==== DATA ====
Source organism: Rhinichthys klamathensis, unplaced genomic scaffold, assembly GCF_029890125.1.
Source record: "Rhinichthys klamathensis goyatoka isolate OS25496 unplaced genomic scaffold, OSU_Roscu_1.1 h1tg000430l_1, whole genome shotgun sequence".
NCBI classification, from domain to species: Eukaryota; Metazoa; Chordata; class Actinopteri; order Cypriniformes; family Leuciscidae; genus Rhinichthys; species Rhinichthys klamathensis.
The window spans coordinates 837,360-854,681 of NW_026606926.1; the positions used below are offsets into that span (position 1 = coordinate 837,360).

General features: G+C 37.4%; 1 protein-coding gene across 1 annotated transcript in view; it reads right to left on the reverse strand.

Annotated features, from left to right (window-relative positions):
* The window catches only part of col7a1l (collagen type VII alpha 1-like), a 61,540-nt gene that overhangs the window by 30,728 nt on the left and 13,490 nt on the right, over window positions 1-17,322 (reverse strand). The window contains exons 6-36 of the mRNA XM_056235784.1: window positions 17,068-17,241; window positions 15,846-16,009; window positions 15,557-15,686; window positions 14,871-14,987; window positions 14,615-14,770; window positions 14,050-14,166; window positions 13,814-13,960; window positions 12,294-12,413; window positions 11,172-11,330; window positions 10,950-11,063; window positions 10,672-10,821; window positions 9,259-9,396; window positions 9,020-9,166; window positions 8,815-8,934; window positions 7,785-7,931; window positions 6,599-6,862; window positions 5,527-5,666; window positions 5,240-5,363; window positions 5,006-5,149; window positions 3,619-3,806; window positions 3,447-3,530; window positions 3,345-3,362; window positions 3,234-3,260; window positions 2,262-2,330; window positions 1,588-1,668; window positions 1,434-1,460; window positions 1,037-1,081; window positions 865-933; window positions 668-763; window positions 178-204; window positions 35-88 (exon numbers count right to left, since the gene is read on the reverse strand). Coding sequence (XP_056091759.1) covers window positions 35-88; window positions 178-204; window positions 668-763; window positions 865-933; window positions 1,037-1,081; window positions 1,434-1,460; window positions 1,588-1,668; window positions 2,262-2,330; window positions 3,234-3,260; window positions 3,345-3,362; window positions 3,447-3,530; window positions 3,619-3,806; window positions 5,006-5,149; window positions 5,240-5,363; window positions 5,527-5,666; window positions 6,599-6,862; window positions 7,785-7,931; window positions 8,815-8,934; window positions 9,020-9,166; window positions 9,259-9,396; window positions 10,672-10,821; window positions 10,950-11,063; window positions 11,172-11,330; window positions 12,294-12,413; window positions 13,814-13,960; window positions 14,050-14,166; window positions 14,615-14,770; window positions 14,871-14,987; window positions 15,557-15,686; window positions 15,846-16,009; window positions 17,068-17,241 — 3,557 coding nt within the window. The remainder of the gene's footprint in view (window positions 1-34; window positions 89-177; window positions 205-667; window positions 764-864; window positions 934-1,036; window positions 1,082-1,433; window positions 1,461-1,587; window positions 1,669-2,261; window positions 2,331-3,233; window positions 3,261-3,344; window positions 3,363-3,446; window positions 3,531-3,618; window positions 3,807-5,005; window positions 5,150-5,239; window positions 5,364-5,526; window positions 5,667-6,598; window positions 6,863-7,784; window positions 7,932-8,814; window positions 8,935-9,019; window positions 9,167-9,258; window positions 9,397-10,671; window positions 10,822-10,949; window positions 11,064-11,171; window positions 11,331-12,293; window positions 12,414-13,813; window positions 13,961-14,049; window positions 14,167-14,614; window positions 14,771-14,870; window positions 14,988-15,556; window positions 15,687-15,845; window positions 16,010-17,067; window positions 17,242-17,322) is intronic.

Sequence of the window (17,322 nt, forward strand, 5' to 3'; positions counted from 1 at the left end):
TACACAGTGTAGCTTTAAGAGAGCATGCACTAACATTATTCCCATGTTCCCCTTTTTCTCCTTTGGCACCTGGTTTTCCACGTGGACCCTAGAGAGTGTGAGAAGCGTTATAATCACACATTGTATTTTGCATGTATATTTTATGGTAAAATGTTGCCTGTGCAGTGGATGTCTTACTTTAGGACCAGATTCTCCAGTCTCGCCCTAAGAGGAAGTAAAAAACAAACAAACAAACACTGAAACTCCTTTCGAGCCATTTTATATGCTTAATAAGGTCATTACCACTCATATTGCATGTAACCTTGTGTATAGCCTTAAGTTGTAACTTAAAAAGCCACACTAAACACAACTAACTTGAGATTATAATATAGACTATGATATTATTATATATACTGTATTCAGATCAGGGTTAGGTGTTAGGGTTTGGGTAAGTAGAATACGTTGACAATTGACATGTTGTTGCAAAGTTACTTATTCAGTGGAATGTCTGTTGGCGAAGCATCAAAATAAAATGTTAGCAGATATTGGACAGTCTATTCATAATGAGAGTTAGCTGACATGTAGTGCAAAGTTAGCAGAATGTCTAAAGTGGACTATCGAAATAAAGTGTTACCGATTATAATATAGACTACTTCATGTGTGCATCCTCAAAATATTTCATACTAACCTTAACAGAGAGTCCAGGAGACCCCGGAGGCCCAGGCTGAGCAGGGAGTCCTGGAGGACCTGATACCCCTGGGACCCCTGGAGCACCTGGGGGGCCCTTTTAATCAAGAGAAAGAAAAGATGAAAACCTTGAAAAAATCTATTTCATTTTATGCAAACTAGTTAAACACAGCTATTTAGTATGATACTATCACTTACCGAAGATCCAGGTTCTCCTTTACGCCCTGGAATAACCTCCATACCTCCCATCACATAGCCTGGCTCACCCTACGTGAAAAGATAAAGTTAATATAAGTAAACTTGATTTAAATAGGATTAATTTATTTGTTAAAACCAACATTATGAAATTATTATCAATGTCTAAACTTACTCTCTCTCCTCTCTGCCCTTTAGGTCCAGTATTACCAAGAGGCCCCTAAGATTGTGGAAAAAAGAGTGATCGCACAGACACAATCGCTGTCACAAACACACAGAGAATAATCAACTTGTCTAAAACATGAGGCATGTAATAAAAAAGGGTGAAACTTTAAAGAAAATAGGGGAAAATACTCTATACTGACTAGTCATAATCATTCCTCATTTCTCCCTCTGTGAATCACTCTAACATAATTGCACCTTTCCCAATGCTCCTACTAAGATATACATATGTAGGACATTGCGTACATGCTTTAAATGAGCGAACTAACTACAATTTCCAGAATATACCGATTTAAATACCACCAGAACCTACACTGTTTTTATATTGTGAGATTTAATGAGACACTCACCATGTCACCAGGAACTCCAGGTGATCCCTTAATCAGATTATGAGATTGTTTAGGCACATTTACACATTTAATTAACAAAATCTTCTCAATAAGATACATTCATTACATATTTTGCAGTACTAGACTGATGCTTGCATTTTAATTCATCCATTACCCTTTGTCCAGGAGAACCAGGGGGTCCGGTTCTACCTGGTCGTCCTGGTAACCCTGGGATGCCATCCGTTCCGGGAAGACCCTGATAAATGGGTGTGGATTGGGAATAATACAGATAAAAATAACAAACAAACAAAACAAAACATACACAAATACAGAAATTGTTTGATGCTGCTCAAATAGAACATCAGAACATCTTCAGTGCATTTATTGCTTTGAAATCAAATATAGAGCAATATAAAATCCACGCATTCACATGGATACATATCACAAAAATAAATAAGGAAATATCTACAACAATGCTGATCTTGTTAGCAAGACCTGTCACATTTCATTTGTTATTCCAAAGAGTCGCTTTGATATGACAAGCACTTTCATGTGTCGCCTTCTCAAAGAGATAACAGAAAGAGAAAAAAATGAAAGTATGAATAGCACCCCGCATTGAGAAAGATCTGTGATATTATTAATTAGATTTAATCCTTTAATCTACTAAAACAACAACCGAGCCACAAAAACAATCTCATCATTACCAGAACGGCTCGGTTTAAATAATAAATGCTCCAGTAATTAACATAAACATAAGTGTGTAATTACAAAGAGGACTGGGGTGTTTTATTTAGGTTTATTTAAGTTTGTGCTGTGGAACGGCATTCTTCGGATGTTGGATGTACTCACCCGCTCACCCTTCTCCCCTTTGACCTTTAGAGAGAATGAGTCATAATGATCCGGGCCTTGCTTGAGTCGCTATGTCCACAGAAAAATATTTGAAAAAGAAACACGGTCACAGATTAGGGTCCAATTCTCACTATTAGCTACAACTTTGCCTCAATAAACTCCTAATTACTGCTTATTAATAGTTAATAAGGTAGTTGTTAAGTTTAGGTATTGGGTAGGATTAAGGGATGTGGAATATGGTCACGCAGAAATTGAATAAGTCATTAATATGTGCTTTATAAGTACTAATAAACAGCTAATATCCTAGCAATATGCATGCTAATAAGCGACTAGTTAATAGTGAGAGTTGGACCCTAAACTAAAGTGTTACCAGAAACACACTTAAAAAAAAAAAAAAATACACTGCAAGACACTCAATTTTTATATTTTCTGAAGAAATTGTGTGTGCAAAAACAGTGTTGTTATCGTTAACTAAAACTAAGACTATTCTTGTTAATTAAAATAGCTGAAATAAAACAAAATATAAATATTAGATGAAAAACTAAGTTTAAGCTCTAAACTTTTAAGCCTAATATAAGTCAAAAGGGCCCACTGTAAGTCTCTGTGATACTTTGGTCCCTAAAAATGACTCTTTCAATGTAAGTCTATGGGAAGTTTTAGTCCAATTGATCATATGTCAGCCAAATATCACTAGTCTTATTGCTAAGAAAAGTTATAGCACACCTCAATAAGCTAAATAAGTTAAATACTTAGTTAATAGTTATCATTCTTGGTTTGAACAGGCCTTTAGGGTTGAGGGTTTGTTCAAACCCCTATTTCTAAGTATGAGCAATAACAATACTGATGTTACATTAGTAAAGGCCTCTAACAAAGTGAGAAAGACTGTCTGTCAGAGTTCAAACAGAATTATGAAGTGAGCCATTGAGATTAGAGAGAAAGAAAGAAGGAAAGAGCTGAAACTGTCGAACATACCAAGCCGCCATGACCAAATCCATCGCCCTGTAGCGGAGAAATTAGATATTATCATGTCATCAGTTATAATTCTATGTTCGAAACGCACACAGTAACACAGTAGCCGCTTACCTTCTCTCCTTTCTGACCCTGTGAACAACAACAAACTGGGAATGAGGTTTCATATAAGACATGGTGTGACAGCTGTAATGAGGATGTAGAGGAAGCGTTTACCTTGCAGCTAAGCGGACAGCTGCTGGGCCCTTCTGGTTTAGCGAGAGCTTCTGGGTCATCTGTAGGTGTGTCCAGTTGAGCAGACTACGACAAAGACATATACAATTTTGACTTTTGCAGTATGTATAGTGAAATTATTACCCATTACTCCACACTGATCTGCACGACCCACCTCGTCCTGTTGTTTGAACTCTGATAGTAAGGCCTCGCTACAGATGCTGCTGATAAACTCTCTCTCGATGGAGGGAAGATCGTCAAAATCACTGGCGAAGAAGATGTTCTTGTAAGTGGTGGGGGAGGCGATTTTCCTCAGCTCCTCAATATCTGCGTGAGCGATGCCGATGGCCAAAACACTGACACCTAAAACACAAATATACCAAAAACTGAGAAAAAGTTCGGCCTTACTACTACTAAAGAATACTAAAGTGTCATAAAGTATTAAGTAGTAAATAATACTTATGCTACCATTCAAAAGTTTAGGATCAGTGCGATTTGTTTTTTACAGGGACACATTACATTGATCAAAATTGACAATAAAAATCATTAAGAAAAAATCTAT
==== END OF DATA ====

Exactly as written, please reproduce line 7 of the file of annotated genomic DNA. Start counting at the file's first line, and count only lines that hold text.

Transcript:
* The window catches only part of col7a1l (collagen type VII alpha 1-like), a 61,540-nt gene that overhangs the window by 30,728 nt on the left and 13,490 nt on the right, over window positions 1-17,322 (reverse strand). The window contains exons 6-36 of the mRNA XM_056235784.1: window positions 17,068-17,241; window positions 15,846-16,009; window positions 15,557-15,686; window positions 14,871-14,987; window positions 14,615-14,770; window positions 14,050-14,166; window positions 13,814-13,960; window positions 12,294-12,413; window positions 11,172-11,330; window positions 10,950-11,063; window positions 10,672-10,821; window positions 9,259-9,396; window positions 9,020-9,166; window positions 8,815-8,934; window positions 7,785-7,931; window positions 6,599-6,862; window positions 5,527-5,666; window positions 5,240-5,363; window positions 5,006-5,149; window positions 3,619-3,806; window positions 3,447-3,530; window positions 3,345-3,362; window positions 3,234-3,260; window positions 2,262-2,330; window positions 1,588-1,668; window positions 1,434-1,460; window positions 1,037-1,081; window positions 865-933; window positions 668-763; window positions 178-204; window positions 35-88 (exon numbers count right to left, since the gene is read on the reverse strand). Coding sequence (XP_056091759.1) covers window positions 35-88; window positions 178-204; window positions 668-763; window positions 865-933; window positions 1,037-1,081; window positions 1,434-1,460; window positions 1,588-1,668; window positions 2,262-2,330; window positions 3,234-3,260; window positions 3,345-3,362; window positions 3,447-3,530; window positions 3,619-3,806; window positions 5,006-5,149; window positions 5,240-5,363; window positions 5,527-5,666; window positions 6,599-6,862; window positions 7,785-7,931; window positions 8,815-8,934; window positions 9,020-9,166; window positions 9,259-9,396; window positions 10,672-10,821; window positions 10,950-11,063; window positions 11,172-11,330; window positions 12,294-12,413; window positions 13,814-13,960; window positions 14,050-14,166; window positions 14,615-14,770; window positions 14,871-14,987; window positions 15,557-15,686; window positions 15,846-16,009; window positions 17,068-17,241 — 3,557 coding nt within the window. The remainder of the gene's footprint in view (window positions 1-34; window positions 89-177; window positions 205-667; window positions 764-864; window positions 934-1,036; window positions 1,082-1,433; window positions 1,461-1,587; window positions 1,669-2,261; window positions 2,331-3,233; window positions 3,261-3,344; window positions 3,363-3,446; window positions 3,531-3,618; window positions 3,807-5,005; window positions 5,150-5,239; window positions 5,364-5,526; window positions 5,667-6,598; window positions 6,863-7,784; window positions 7,932-8,814; window positions 8,935-9,019; window positions 9,167-9,258; window positions 9,397-10,671; window positions 10,822-10,949; window positions 11,064-11,171; window positions 11,331-12,293; window positions 12,414-13,813; window positions 13,961-14,049; window positions 14,167-14,614; window positions 14,771-14,870; window positions 14,988-15,556; window positions 15,687-15,845; window positions 16,010-17,067; window positions 17,242-17,322) is intronic.